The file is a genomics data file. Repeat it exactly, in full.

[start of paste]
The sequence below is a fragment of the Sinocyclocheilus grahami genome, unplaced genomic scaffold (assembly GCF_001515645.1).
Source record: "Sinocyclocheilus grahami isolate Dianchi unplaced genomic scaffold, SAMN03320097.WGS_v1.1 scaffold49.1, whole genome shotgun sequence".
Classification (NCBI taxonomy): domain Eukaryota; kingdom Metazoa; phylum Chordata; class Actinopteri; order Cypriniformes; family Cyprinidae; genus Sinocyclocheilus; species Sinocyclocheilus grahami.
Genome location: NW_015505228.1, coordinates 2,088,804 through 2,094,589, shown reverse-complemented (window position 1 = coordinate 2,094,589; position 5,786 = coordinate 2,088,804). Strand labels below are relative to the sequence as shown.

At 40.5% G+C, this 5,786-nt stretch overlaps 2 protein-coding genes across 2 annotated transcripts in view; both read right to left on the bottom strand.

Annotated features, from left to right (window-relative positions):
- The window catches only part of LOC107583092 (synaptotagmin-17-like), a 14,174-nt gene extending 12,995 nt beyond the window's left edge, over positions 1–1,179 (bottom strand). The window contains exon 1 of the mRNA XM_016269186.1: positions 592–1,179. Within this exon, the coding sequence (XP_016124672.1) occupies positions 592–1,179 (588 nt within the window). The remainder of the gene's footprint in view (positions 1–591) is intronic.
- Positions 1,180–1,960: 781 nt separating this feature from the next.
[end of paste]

The sequence below is a fragment of the Sinocyclocheilus grahami genome, unplaced genomic scaffold (assembly GCF_001515645.1).
Source record: "Sinocyclocheilus grahami isolate Dianchi unplaced genomic scaffold, SAMN03320097.WGS_v1.1 scaffold49.1, whole genome shotgun sequence".
Classification (NCBI taxonomy): domain Eukaryota; kingdom Metazoa; phylum Chordata; class Actinopteri; order Cypriniformes; family Cyprinidae; genus Sinocyclocheilus; species Sinocyclocheilus grahami.
Genome location: NW_015505228.1, coordinates 2,088,804 through 2,094,589, shown reverse-complemented (window position 1 = coordinate 2,094,589; position 5,786 = coordinate 2,088,804). Strand labels below are relative to the sequence as shown.

At 40.5% G+C, this 5,786-nt stretch overlaps 2 protein-coding genes across 2 annotated transcripts in view; both read right to left on the bottom strand.

Annotated features, from left to right (window-relative positions):
- The window catches only part of LOC107583092 (synaptotagmin-17-like), a 14,174-nt gene extending 12,995 nt beyond the window's left edge, over positions 1–1,179 (bottom strand). The window contains exon 1 of the mRNA XM_016269186.1: positions 592–1,179. Within this exon, the coding sequence (XP_016124672.1) occupies positions 592–1,179 (588 nt within the window). The remainder of the gene's footprint in view (positions 1–591) is intronic.
- Positions 1,180–1,960: 781 nt separating this feature from the next.